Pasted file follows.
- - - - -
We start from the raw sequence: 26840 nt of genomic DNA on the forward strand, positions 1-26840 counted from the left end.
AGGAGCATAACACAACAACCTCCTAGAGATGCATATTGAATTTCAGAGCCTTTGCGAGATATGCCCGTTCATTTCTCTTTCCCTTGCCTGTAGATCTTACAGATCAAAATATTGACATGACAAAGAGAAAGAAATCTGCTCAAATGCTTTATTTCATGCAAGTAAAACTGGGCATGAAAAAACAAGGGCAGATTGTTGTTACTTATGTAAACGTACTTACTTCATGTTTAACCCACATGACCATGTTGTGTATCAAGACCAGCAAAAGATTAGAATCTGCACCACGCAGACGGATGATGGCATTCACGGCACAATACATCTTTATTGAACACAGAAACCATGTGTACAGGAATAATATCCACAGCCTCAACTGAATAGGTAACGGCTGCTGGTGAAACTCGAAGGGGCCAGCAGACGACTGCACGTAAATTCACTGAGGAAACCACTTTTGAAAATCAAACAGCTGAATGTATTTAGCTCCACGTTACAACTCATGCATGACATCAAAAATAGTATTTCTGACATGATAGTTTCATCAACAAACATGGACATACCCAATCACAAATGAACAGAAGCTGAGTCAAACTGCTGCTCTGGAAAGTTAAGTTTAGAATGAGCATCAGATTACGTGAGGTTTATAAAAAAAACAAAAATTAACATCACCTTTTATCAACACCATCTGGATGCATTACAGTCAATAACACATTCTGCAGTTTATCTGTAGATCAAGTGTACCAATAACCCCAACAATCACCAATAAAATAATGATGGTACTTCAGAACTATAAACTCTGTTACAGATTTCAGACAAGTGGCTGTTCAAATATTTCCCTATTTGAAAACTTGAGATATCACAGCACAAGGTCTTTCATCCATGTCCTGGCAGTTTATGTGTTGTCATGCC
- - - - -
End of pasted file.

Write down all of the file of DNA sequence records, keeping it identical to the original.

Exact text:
We start from the raw sequence: 26840 nt of genomic DNA on the forward strand, positions 1-26840 counted from the left end.
AGGAGCATAACACAACAACCTCCTAGAGATGCATATTGAATTTCAGAGCCTTTGCGAGATATGCCCGTTCATTTCTCTTTCCCTTGCCTGTAGATCTTACAGATCAAAATATTGACATGACAAAGAGAAAGAAATCTGCTCAAATGCTTTATTTCATGCAAGTAAAACTGGGCATGAAAAAACAAGGGCAGATTGTTGTTACTTATGTAAACGTACTTACTTCATGTTTAACCCACATGACCATGTTGTGTATCAAGACCAGCAAAAGATTAGAATCTGCACCACGCAGACGGATGATGGCATTCACGGCACAATACATCTTTATTGAACACAGAAACCATGTGTACAGGAATAATATCCACAGCCTCAACTGAATAGGTAACGGCTGCTGGTGAAACTCGAAGGGGCCAGCAGACGACTGCACGTAAATTCACTGAGGAAACCACTTTTGAAAATCAAACAGCTGAATGTATTTAGCTCCACGTTACAACTCATGCATGACATCAAAAATAGTATTTCTGACATGATAGTTTCATCAACAAACATGGACATACCCAATCACAAATGAACAGAAGCTGAGTCAAACTGCTGCTCTGGAAAGTTAAGTTTAGAATGAGCATCAGATTACGTGAGGTTTATAAAAAAAACAAAAATTAACATCACCTTTTATCAACACCATCTGGATGCATTACAGTCAATAACACATTCTGCAGTTTATCTGTAGATCAAGTGTACCAATAACCCCAACAATCACCAATAAAATAATGATGGTACTTCAGAACTATAAACTCTGTTACAGATTTCAGACAAGTGGCTGTTCAAATATTTCCCTATTTGAAAACTTGAGATATCACAGCACAAGGTCTTTCATCCATGTCCTGGCAGTTTATGTGTTGTCATGCC